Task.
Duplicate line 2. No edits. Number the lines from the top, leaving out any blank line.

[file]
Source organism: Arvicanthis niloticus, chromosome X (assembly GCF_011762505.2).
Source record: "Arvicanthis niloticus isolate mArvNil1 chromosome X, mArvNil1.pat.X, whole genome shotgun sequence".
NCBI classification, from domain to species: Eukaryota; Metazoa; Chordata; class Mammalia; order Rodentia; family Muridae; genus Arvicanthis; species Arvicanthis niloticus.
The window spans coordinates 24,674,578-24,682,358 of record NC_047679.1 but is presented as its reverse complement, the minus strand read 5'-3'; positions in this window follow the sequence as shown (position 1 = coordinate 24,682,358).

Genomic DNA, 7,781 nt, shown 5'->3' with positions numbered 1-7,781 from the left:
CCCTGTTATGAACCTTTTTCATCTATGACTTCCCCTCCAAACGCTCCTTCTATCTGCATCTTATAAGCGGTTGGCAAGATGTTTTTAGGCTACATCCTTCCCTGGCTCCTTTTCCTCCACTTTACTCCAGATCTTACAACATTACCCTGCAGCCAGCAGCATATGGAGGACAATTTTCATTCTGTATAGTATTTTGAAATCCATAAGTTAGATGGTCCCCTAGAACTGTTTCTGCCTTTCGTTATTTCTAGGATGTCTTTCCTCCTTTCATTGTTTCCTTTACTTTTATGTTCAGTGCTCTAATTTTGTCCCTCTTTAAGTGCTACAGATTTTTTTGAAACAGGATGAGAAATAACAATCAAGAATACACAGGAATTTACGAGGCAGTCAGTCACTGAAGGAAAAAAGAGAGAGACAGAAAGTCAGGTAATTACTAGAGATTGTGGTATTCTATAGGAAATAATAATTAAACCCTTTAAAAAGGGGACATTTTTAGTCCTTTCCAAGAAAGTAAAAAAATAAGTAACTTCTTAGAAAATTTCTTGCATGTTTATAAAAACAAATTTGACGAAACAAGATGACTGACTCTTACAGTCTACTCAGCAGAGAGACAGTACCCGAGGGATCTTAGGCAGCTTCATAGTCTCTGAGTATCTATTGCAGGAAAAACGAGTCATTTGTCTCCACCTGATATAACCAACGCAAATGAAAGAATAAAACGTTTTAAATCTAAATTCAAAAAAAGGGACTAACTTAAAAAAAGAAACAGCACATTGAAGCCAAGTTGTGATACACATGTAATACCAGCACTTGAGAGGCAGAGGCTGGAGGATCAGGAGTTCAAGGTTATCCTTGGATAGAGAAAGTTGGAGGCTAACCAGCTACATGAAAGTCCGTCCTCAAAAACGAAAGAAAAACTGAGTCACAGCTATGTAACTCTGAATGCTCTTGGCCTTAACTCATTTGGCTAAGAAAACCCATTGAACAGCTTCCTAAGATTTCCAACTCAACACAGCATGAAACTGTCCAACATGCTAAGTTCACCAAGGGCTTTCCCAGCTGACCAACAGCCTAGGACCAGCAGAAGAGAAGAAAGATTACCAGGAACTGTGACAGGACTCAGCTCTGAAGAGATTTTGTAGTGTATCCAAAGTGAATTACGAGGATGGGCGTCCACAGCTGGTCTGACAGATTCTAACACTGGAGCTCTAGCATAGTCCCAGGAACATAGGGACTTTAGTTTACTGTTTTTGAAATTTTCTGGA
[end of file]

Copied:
Source record: "Arvicanthis niloticus isolate mArvNil1 chromosome X, mArvNil1.pat.X, whole genome shotgun sequence".